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Chapter: The Diversity of Fishes: Biology, Evolution, and Ecology: Fishes as social animals: aggregation, aggression, and cooperation

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Chemical communication of Fishes - Fishes as social animals

Exchanges involving chemicals primarily involve the release and reception of pheromones, which are chemicals secreted by one fish and detected by conspecifics.

Chemical communication

 

Exchanges involving chemicals primarily involve the release and reception of pheromones, which are chemicals secreted by one fish and detected by conspecifics and that produce a particular behavioral or developmental response in the receiving individual (Hara 1982, 1993; Liley 1982). Chemicals are sensed by both gustation (taste) and olfaction (smell) in fishes. Sensory receptors are often located not only in the mouth and nostrils, but also on the barbels or even the body surface in many fishes (see  Chemoreception), or on filamentous, muscularized pelvic fins (e.g., gouramis, Osphronemidae).

 

Chemicals play an important role in food finding and predator avoidance , mating, migration, parental care, species and individual recognition, aggregation, and aggression in fishes. Parents of several cichlid species recognize their young via chemical signals, and young recognize their own parents in the same way (Myrberg 1975). In salmonids, skin mucus contains species-specific amino acids that are used for individual and sexual recognition. Species recognition in other species is also mediated by chemicals in skin mucus (Hara 1993). Bullhead catfishes (Ictaluridae) and European Minnows (Phoxinus phoxinus) can recognize individual conspecifics based on odor. Several schooling species (herring, minnows, plotosid catfish, young salmonids) show an attraction response to water that has contained conspecifics (Pfeiffer 1982).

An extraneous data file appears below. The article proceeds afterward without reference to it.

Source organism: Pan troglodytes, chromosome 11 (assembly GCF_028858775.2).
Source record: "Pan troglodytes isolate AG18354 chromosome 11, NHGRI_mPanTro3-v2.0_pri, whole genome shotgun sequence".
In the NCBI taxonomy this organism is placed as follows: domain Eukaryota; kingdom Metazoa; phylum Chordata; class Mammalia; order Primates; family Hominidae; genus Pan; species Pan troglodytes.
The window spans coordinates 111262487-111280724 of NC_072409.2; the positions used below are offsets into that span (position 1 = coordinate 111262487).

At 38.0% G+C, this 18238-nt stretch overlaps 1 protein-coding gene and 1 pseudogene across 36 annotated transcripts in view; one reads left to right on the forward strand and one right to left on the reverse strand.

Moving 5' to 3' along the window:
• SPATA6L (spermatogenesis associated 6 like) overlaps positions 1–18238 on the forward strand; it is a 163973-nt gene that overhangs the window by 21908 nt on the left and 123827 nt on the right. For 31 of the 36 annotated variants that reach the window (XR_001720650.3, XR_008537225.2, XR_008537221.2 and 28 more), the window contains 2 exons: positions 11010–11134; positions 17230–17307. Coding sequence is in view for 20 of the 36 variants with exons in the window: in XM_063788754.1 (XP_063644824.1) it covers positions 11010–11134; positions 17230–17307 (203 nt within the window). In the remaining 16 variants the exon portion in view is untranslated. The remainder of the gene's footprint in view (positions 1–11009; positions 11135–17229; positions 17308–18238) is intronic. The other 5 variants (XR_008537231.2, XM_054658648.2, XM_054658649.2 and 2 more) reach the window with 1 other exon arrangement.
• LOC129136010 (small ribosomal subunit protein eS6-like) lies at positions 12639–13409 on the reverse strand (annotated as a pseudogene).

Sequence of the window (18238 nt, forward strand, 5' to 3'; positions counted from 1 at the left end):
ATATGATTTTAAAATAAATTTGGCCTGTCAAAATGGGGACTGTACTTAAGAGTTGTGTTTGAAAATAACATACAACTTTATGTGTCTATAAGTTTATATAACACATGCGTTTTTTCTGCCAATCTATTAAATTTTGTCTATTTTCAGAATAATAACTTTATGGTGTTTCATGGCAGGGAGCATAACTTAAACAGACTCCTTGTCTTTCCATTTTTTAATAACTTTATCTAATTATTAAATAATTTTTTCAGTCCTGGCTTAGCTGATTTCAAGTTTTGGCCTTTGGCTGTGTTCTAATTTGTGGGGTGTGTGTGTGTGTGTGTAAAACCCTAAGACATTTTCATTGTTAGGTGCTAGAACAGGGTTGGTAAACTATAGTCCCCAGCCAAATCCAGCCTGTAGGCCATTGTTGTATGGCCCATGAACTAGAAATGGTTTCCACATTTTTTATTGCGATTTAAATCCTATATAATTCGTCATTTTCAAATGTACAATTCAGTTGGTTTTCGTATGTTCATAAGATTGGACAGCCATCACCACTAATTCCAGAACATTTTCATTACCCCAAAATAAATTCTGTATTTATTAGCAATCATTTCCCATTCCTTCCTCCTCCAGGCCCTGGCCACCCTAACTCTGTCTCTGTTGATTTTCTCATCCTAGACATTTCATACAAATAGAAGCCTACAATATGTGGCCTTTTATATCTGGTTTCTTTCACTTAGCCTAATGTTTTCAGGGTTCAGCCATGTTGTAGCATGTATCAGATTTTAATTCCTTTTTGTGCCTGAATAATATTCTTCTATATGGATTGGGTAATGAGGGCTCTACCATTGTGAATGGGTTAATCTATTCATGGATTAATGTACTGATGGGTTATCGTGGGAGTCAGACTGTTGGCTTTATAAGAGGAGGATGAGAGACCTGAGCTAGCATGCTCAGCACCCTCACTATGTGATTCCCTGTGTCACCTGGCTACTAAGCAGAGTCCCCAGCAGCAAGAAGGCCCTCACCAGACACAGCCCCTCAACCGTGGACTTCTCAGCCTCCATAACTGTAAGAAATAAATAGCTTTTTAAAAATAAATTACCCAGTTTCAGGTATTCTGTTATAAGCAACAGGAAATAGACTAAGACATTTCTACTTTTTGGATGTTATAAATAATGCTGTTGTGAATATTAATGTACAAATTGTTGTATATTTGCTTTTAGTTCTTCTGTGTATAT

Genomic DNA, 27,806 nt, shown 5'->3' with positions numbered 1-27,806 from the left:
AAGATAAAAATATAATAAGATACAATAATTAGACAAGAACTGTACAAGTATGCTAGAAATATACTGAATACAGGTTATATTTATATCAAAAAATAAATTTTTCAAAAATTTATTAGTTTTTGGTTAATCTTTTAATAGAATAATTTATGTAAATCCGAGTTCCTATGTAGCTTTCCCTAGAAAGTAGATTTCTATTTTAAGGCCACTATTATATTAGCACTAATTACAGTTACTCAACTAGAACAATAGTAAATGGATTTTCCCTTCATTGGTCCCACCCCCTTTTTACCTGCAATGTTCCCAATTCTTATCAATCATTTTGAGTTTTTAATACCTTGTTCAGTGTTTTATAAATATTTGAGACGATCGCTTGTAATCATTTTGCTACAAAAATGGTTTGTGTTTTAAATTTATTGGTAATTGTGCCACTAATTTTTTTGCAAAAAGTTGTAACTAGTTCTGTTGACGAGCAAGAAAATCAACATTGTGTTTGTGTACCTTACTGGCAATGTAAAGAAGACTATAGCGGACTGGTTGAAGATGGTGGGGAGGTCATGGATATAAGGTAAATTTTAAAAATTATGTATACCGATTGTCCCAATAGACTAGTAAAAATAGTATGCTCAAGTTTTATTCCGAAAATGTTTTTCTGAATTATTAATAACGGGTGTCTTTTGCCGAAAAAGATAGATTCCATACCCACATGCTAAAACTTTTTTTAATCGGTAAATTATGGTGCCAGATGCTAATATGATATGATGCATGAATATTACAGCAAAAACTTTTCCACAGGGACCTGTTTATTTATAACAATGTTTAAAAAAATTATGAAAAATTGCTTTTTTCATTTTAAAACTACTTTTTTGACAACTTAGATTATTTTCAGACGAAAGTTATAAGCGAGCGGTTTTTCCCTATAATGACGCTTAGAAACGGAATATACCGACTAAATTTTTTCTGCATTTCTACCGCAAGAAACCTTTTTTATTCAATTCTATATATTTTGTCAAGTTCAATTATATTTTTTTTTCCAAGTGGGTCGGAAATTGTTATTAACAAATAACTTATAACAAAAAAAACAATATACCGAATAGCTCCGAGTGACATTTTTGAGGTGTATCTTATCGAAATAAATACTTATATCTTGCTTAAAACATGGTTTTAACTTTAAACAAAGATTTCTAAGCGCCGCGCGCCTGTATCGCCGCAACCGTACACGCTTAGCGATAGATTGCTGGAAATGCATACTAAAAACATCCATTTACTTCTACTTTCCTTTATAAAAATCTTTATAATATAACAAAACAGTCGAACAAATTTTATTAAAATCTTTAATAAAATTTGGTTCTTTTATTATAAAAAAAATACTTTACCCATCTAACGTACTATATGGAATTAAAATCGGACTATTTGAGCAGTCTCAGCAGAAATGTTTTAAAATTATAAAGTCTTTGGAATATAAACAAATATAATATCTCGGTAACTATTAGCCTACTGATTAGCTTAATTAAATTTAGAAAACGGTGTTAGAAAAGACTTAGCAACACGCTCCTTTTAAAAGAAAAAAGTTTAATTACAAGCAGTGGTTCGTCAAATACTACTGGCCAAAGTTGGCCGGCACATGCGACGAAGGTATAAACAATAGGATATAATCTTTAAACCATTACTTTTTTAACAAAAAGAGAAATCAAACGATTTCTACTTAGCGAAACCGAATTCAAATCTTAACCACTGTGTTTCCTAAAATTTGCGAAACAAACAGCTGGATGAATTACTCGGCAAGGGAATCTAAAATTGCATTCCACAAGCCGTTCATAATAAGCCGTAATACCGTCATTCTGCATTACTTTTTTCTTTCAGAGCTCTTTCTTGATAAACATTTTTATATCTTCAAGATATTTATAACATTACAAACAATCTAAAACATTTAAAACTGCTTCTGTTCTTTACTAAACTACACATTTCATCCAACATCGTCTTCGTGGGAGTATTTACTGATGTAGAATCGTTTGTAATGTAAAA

Chemically mediated agonistic interactions include scent marking of territories or shelters, which takes advantage of the persistence of chemical signals relative to other sensory modes (Hara 1993). Members of sexual pairs of Blind Gobies, Typhlogobius californiensis, defend a burrow against individuals of the same sex. Recognition of burrow mates and of intruders is based on chemical cues. Yellow Bullhead Catfishes develop dominant–subordinate relationships that are mediated by chemical secretions. Experimen tally blinded fish can discriminate between odors produced by different individuals. If a dominant fish is removed and then returned to a tank the next day, a blinded subordinate still treats it as dominant. If the dominant is returned after losing an agonistic encounter with a third fish, the previous subordinate will attack it, again based on chemicals apparently produced in the skin mucus. Bullheads also produce an aggression-inhibiting pheromone when living in groups. Fighting by aggressive individuals even decreases when they are exposed to water in which a communal group was living. In Siamese Fighting Fishes, Betta splendens (Osphronemidae), males display more actively in front of mirrors when placed in water that had contained another male (Todd et al. 1967; Hara 1993).

 

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